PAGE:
Susan Beccio, Photo Editor in IFAD’s Communications Division, is in São Tome and Principe this week, documenting IFAD-supported activities in the island nation off the western equatorial coast of Central Africa. Here are some of her impressions, in words and pictures, written for the IFAD Social Reporting Blog. I thought that our partners and stakeholders in PNG and the Solomon Islands might find this interesting. Read it below, or have a look directly at the corporate blog where you will also find blogs from other IFAD reporters by clicking here.
All photos ©IFAD/Susan Beccio
| Solar drying of cocoa beans. |
I shot the photos on this page during my visit to the Participatory Smallholder Agriculture and Artisanal Fisheries Development Programme. Cofinanced by IFAD and the French Agency for Development, the programme began in 2003 and is ongoing. Its most successful aspect has been the revitalization of cocoa production and export in São Tome and Principe.
More than a decade ago, cocoa producers here were suffering because of falling global prices for their exports. Many abandoned their plantations. But today, with support from IFAD and its partners, 1,800 small-scale producers have a total of about 2,400 hectares under cultivation for cocoa. They all belong to the Organic Cocoa Export Cooperative, and their cocoa is certified as organic or fair-trade for sale to the international chocolate industry. This is what a revitalized cocoa sector looks like....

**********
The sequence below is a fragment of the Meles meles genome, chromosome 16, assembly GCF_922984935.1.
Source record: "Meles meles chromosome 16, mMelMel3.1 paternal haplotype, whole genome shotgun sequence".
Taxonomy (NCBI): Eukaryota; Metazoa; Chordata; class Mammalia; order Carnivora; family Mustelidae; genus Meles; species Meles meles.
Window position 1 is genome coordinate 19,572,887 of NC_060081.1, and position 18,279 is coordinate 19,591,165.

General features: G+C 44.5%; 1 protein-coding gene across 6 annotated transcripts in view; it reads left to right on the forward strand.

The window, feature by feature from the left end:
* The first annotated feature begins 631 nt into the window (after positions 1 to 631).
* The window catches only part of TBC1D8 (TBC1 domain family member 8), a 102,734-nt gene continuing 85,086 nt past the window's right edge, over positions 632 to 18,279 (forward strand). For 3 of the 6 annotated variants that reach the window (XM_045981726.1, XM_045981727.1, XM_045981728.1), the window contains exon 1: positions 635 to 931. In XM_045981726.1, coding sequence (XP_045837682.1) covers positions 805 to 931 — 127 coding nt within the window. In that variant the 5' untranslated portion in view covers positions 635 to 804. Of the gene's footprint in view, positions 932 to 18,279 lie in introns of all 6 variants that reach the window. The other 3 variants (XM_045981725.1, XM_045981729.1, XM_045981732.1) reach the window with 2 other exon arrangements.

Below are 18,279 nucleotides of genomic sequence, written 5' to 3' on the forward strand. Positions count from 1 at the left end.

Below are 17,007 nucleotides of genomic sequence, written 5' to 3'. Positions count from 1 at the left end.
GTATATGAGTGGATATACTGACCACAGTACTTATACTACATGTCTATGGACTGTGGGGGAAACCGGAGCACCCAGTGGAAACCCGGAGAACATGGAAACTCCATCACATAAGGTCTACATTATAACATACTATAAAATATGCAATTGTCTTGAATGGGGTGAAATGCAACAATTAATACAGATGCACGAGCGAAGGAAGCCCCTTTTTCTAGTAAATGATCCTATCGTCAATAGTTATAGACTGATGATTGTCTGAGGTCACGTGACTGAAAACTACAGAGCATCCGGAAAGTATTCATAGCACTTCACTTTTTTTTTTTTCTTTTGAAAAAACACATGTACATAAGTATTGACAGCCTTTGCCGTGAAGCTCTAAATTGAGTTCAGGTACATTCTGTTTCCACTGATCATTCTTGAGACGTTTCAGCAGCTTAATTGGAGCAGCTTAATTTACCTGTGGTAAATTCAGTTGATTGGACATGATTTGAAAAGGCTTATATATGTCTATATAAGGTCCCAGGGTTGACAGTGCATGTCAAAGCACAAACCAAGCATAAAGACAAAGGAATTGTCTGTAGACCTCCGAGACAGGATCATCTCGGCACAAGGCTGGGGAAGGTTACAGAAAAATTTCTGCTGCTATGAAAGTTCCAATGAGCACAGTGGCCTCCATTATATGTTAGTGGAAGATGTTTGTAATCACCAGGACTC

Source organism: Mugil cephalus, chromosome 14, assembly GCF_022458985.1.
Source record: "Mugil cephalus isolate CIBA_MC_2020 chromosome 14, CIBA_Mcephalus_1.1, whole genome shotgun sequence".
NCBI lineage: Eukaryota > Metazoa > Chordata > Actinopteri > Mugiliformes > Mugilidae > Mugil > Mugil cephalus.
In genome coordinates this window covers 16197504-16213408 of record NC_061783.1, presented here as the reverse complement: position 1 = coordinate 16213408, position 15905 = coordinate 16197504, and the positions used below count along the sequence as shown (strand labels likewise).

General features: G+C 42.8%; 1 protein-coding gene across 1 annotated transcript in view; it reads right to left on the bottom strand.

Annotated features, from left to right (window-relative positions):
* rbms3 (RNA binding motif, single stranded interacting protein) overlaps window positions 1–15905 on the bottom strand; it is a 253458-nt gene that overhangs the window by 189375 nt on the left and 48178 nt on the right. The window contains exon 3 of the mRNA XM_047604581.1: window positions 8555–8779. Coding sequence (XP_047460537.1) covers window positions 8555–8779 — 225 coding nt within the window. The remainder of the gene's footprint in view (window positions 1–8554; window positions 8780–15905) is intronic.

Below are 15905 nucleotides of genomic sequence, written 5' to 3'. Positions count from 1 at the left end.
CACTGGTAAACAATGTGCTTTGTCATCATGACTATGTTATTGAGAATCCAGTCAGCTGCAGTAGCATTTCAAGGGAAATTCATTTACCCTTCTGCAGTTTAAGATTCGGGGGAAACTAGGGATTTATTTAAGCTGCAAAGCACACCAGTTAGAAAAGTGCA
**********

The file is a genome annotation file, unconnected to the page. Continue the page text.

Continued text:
Bagging the beans: The cocoa grows well in the shade forest that was planted many years ago by the
Portuguese. It looks like a jungle and is full of bananas, coconuts, mangos, papaya and breadfruit. The
terrain is very rough and uneven, not like you would imagine a plantation to be. It is naturally organic, so
the local producers are able to tap into the organic and fair trade markets.
The weighing station: The growers have learned to make the most of their three local cocoa varieties by
adapting sustainable breeding methods such as grafting. The farmers do what is called a ‘first drain’ to
eliminate a portion of the moisture and ferment the cocoa beans. Then the beans are brought to the
collection point in Monte Forte, where they are weighed, dried in solar driers, re-weighed and readied for
export to France (certified organic for chocolate) and the United Kingdom (certified fair trade for cocoa
Bags ready for export: The cocoa producers here only dry and ferment the beans – they do not process
them into cocoa powder or chocolate. But because they have teamed up in a larger cooperative and are
able to sell internationally, they have made a lot of headway.